scholarship foundation granting scholarships to undergraduate, graduate and post-graduate students.'

Elizabeth Castaneda, 18

Elizabeth Castaneda is an active Latina and has been involved with GLBT activism on a national level. A recent graduate of Morton

East High School in Cicero, she has been involved with the Folklore Dance Troop, Modern Jazz Dance Ensemble, school plays,

Class of 2003 Vice-President, and a member and president of her high school's GSA, MEGASA. She has been very active with the

GLSEN national team as a National Student Organizer, Illinois State Organizer, on the 2003 Day of Silence Leadership Team,

GLSEN's 2003 Jump Start Student Leadership Team, the Midwest Regional Organizer, and GLSEN's 2003 Teaching Respect for All

National Conference Team Events Organizer. She has presented at several conferences all over the country. Most recently, she was

the recipient of the Aixa Diaz Scholarship given by the Amigas Latinas thru GLSEN. 'I have also participated in many conferences

such as the National Council of LaRaza, LLEGO and GLSEN,' she said.

Brenna Conley-Fonda, 20

Brenna is enrolled in The School of the Art Institute of Chicago. She was a member of Chicago Lesbian Avengers, and was on the

Camp Trans Planning committee in 2001 and 2002. She was a co-author of the Youth Speak Out: Safety in Schools report sponsored

by the About Face Theatre and the Princess Diana of Wales Foundation. She was also on the planning committee that formed the

GSA at her school, and was a member of the About Face Youth Theater ensemble for three years and the outreach show that travels

to area high schools for the past four years. 'My GLBT heroes are the people that I have worked alongside, specifically Tony Alvarado

Rivera, Megan Carney, and Brian Goodman,' Brenna said. 'I think that in the past five years that I have been involved with the queer

community things seem to moving in a forward motion. GSA's are sprouting up everywhere, more and more people are coming out,

and there are actually queer people on television. But there are still things like the Michigan Womyn's Music Festival, which has an

exclusionary policy towards trans women that makes me feel like we as a movement aren't moving forward.'

Brian Goodman said of Brenna: 'Coming out at the age of 15, Brenna Conley-Fonda immediately became involved in Queer activism

by helping to start a Gay/Straight Alliance at New Trier High School. She was involved with the Speakers Panel of PRIDE youth,

traveling to different high schools to talk about Queer youth issues. ... Her skills have taken Brenna to lead workshops with the AFYT

to Washington, D.C., Los Angeles, and Palm Springs, just to mention a few. She worked to develop the first ever AFYT 'zine and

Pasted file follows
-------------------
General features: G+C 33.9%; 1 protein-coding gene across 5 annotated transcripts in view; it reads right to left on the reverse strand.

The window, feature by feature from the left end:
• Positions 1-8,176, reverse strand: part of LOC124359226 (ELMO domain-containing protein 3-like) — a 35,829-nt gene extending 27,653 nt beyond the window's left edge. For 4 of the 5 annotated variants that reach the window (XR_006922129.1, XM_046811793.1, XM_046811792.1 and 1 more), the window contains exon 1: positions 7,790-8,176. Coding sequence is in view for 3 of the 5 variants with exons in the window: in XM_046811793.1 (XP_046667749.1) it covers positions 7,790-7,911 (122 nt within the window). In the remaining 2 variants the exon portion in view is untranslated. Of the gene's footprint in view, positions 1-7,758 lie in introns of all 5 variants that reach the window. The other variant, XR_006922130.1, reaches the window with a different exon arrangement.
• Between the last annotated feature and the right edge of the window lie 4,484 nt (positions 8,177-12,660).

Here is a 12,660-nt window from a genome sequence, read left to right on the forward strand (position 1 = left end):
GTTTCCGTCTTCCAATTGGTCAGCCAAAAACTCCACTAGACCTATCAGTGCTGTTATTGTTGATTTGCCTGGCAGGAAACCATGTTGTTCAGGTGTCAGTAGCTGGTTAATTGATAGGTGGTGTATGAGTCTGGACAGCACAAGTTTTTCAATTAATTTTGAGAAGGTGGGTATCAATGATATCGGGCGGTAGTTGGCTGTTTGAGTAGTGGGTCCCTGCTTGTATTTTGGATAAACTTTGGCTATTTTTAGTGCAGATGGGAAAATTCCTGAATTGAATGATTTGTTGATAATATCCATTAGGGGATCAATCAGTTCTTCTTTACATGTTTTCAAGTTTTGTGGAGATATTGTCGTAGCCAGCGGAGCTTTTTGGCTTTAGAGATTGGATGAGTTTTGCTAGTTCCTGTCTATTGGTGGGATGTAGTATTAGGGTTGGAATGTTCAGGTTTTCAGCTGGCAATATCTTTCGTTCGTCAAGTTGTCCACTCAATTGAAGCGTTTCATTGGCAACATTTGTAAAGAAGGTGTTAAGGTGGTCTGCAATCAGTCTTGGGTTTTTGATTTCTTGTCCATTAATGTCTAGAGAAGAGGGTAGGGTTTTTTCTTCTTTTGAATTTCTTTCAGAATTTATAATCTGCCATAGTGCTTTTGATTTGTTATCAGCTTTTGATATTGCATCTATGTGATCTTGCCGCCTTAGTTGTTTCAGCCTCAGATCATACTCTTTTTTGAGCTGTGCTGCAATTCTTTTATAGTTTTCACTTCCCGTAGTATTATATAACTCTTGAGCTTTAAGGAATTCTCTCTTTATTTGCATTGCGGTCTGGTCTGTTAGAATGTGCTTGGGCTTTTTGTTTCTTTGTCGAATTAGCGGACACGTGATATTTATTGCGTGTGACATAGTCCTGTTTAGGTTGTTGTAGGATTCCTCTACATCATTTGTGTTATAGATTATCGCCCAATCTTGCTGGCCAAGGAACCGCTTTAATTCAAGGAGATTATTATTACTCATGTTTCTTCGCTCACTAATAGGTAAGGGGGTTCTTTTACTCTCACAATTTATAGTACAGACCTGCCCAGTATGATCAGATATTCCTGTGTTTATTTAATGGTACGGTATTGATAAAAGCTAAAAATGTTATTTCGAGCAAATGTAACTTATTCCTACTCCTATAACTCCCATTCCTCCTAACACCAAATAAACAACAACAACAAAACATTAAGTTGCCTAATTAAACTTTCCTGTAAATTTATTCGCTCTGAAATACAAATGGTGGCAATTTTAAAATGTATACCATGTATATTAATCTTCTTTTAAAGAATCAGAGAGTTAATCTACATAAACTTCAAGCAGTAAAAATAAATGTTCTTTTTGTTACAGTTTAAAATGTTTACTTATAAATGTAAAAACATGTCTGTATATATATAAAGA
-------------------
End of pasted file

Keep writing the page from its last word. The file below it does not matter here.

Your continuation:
recently worked as the Project Director of the national report, Youth Speak Out: Safe Schools. Brenna is a photographer and a

student at The Art Institute of Chicago. She is very dedicated to integrating the arts and political activism. She is currently developing,

filming, and garnering financial support for a project exploring gender and drag performance.'

Charity Crouse, 25

[ Not pictured ] A freelance journalist, Charity recently published an article in the Gay & Lesbian Review entitled 'Down & Out & Living

in Israel' about the experiences of gay Palestinians facing additional barriers to the ones they already face because of the Israeli

occupation. It caused an uproar in both queer and Arab communities ( nationally and internationally ) . She has written extensively on

global sex trafficking and militarism, and has been interviewed for radio and print. She has also given talks and sat on panels all over

the Midwest. She is former Editor of Streetwise: Under her leadership, Streetwise won multiple awards from the Black Journalists'

Association, the Women's Press Association and the Gay & Lesbian Journalists' Association. She has personally won multiple

awards from the WPA and GLJA. Charity is also Co-founder, Voices of Palestine Video Project: A video project focusing on creating

videos by Palestinians about Palestinians that is a collaboration between Chicago activists and Palestinians living in the Beit Jibrin

refugee camp in Bethlehem. She is also a member of Not In My Name, a Jewish group organizing against the Israeli occupation of

the West Bank and Gaza. She has given many talks and been on panels all over the country.

Searah Deysach , 29

Searah is owner of Early to Bed, a sex-toy shop in Edgewater. 'While I have worked with Queer, Pro-Choice & AIDS groups in the

past, currently my activism is promoting crazy good ( & safe ) sex for everyone through my shop & speaking engagements,' she writes.

'Sex education in this country is a joke and many people, especially women, grow up knowing very little about their bodies, how they

work and how to make them feel really good. My goal is to make sure that everyone, regardless of sexual orientation and gender

identity, has access to honest information about sex in a safe, open-minded environment.' Her heroes include 'Nina Hartley: Kick-ass

bi Porn star & director, nurse and dyke sex advice columnist. Dan Savage: Superstar sex advice columnist & writer. Siegfried & Roy:

magicians, animal tamers and Masters of the Impossible!' 'The current GLBT movement needs a radical leftist sex-positive kick in the

ass,' she said. Jessica Halem said: 'I am so thrilled to nominate Searah for this prestigious award. Searah has filled such a hole here

in Chicago and we are all better lesbians because of her. And much happier too! But seriously, Searah had major zoning and political

issues to deal with to open her sex shop and you add that on top of opening your own business all before the age of 30 and you've

got the perfect candidate for this award!'

Tina Fakhrid-Deen, 29

Tina is employed at Oakton Community College as the TRIO/SSS Director. 'I am the Chicago Coordinator of Children of Lesbians &

Gays Everywhere ( COLAGE ) , a volunteer-run organization that advocates for, connects, and empowers people to make the world a

better place for children of lesbian, gay, bisexual, and transgender parents and families,' she stated. 'I began the Chicago chapter in